By midday, though, the Warren campaign was spreading the word that the mayor and the senator had already shaken hands before the video was shot. In an email to Media Nation late Monday afternoon, Channel 4 spokeswoman Ro Dooley-Webster acknowledged that “both campaigns confirm that Senator Brown and Mayor Warren greeted one another and shook hands earlier in the day.” Oops.

The incoherent quote. Late Sunday afternoon, the Boston Globe passed along an entertainingly incoherent Brown quote that he supposedly uttered in front of a business group:

“When I said last week that I was going to vote for the House GOP’s plan to abolish Medicare what I really meant was I was going to vote on it — and I have no idea yet which way I’m going to vote,” the Massachusetts Republican said in comments reported by Talking Points Memo.

Unfortunately for the Globe, that quote was a TPM parody of Brown’s position, not an actual quote. Though the faux quote does not appear in quotation marks, I can see where it would be a little confusing to a blogger in a hurry. On Monday afternoon, the Globe posted a correction and removed the Sunday post from its Political Intelligence blog. You can still read the cached version here.

According to the Boston Herald’s Jessica Heslam, the incident prompted Brown to write to Globe editor Marty Baron complaining about the use of “a manufactured quote” and saying the matter “could have been cleared up with a simple phone call to my office.” (Note: She tweaks Media Nation as well.)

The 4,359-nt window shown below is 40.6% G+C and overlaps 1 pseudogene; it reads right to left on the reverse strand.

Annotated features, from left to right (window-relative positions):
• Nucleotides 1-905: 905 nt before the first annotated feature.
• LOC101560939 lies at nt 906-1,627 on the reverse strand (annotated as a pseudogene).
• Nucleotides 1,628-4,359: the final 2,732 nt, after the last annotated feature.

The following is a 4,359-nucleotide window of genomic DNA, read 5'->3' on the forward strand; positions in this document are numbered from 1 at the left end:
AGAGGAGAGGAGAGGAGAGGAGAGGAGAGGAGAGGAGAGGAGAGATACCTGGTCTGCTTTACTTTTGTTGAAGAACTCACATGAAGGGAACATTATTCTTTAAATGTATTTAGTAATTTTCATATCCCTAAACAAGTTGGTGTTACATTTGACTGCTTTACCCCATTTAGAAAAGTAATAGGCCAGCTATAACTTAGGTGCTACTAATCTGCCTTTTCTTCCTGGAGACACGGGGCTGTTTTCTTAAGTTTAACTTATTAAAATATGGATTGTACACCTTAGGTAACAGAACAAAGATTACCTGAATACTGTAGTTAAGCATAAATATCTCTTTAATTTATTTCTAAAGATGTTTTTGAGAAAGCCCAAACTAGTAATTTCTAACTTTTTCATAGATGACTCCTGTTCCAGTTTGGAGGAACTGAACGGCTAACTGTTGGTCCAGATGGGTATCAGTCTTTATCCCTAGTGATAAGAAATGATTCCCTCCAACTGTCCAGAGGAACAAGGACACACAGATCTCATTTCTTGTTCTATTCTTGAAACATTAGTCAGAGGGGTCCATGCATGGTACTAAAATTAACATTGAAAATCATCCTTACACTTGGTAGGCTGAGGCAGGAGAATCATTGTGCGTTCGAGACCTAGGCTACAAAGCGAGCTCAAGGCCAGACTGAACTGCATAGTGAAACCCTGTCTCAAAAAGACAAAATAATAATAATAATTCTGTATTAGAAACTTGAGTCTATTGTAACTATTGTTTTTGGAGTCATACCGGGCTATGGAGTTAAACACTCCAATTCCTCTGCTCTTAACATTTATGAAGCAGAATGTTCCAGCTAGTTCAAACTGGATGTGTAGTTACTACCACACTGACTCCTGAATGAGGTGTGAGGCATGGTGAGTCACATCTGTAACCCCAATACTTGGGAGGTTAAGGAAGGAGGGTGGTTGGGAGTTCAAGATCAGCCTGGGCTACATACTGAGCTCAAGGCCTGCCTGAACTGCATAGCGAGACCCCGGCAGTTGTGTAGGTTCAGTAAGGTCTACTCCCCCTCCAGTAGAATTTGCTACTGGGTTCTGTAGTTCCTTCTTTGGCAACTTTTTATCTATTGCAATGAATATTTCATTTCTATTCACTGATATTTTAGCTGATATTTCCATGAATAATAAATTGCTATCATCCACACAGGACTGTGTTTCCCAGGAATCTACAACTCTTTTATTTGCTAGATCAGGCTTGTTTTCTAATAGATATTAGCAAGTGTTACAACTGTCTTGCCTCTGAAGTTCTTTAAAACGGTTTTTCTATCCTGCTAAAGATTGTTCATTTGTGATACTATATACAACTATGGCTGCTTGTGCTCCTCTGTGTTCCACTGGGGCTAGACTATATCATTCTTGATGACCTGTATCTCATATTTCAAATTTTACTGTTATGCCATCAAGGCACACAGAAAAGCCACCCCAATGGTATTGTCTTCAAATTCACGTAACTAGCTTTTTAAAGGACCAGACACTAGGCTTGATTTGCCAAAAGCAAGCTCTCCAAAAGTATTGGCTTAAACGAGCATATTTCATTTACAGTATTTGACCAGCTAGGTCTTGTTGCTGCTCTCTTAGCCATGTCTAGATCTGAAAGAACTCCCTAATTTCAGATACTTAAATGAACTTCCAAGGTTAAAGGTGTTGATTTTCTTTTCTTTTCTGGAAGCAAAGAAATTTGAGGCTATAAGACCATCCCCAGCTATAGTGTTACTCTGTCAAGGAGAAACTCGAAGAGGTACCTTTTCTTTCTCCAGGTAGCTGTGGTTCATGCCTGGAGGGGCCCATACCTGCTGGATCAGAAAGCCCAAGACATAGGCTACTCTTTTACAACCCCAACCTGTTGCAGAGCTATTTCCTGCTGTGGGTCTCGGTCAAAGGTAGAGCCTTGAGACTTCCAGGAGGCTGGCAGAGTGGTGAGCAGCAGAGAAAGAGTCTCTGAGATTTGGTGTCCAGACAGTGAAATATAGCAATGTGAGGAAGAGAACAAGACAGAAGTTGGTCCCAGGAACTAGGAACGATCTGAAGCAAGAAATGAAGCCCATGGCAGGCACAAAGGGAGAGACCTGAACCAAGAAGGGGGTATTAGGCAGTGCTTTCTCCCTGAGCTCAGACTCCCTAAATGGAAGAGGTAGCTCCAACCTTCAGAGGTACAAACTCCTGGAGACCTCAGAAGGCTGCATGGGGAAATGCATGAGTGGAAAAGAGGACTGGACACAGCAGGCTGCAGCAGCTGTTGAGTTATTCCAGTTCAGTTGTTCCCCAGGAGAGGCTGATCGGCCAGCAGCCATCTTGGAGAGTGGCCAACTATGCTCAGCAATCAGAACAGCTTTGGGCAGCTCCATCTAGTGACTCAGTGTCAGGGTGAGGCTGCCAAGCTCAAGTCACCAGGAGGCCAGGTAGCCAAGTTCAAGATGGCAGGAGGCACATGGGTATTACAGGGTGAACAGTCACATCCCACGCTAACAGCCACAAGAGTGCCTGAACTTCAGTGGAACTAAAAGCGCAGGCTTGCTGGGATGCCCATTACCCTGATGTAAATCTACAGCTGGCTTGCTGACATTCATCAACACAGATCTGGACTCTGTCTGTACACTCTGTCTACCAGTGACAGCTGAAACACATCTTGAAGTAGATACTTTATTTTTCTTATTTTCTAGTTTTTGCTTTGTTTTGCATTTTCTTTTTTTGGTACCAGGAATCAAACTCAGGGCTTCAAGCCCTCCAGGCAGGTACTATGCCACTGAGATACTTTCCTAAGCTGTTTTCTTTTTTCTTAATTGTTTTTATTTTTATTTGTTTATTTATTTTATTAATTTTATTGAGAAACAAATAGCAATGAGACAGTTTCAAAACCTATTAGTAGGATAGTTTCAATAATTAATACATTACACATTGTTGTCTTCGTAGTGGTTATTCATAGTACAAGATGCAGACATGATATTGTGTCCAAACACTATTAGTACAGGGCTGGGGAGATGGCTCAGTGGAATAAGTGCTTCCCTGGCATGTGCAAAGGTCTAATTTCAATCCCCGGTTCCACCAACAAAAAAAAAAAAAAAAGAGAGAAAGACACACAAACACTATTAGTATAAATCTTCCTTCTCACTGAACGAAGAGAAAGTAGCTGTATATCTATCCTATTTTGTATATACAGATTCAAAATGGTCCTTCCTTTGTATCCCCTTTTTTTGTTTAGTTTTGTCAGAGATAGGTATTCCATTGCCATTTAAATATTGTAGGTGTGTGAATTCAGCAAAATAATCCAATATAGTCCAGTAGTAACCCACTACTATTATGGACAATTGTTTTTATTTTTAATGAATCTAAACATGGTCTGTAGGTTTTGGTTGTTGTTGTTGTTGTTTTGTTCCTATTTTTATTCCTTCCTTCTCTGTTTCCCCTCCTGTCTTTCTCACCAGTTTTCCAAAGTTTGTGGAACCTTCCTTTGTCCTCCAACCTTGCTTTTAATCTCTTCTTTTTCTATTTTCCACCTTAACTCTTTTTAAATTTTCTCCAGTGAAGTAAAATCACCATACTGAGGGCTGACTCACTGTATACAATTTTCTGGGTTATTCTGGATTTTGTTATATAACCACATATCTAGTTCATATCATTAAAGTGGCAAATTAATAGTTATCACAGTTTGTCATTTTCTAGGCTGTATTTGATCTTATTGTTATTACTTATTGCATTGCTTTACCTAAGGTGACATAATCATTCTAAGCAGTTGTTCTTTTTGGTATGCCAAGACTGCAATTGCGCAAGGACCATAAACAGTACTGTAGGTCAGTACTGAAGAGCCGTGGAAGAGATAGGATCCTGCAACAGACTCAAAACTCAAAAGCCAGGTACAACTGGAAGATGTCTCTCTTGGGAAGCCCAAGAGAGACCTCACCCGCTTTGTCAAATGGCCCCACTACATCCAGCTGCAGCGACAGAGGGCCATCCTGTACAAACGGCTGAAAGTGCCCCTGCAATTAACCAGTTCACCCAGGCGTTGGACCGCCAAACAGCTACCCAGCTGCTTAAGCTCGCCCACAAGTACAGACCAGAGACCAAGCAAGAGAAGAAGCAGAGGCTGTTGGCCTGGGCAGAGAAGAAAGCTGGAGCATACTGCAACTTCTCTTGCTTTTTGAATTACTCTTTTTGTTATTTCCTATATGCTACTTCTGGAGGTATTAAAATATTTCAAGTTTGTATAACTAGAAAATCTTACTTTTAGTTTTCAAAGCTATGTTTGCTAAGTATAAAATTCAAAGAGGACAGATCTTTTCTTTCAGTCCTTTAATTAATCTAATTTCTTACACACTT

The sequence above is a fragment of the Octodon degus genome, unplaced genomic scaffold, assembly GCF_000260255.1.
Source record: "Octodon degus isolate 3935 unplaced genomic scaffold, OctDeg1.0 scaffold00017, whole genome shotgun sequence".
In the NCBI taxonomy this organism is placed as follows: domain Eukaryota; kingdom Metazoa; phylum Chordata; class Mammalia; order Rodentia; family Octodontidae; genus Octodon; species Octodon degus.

The party pooper. Until Monday, Brown had been unclear on whether he would vote for U.S. Rep. Paul Ryan’s plan to eliminate Medicare and replace it with a voucher system that would be called — voilà! — Medicare. The Ryan plan has proved to be a poisonous issue for Republicans. In western New York, for instance, a Democrat may win a congressional seat for the first time in many years because of the issue.

Then, on Monday morning, in an op-ed piece for Politico (very interesting that Brown chose neither Boston daily), Brown declared he would vote against the Ryan plan because “as health inflation rises, the cost of private plans will outgrow the government premium support — and the elderly will be forced to pay ever higher deductibles and co-pays.”

Brown’s commentary includes the requisite amount of Obama-bashing and praise for Ryan. The bottom line for Massachusetts voters, though, is that they don’t have to worry that Brown will support dismantling a key part of the social safety net.

As Channel 4 political analyst Jon Keller observes, “Scott Brown understands the politics of survival in a staunchly Democratic state.”

It’s too soon to proclaim Brown the winner of his 2012 re-election bid, as Boston Mayor Tom Menino sort of did the other day. But state Democratic leaders know they’ve got their work cut out for them. The New York Times reports today that the party is stepping up its efforts to talk financial-reform crusader Elizabeth Warren into running.

Elizabeth Warren would be a formidable candidate, at least in theory, but it’s by no means certain that she’ll run. And it’s clear that top Democrats have real doubts about Setti Warren, Alan Khazei, Bob Massie and Marisa DeFranco, the Democrats who’ve gotten into the race already.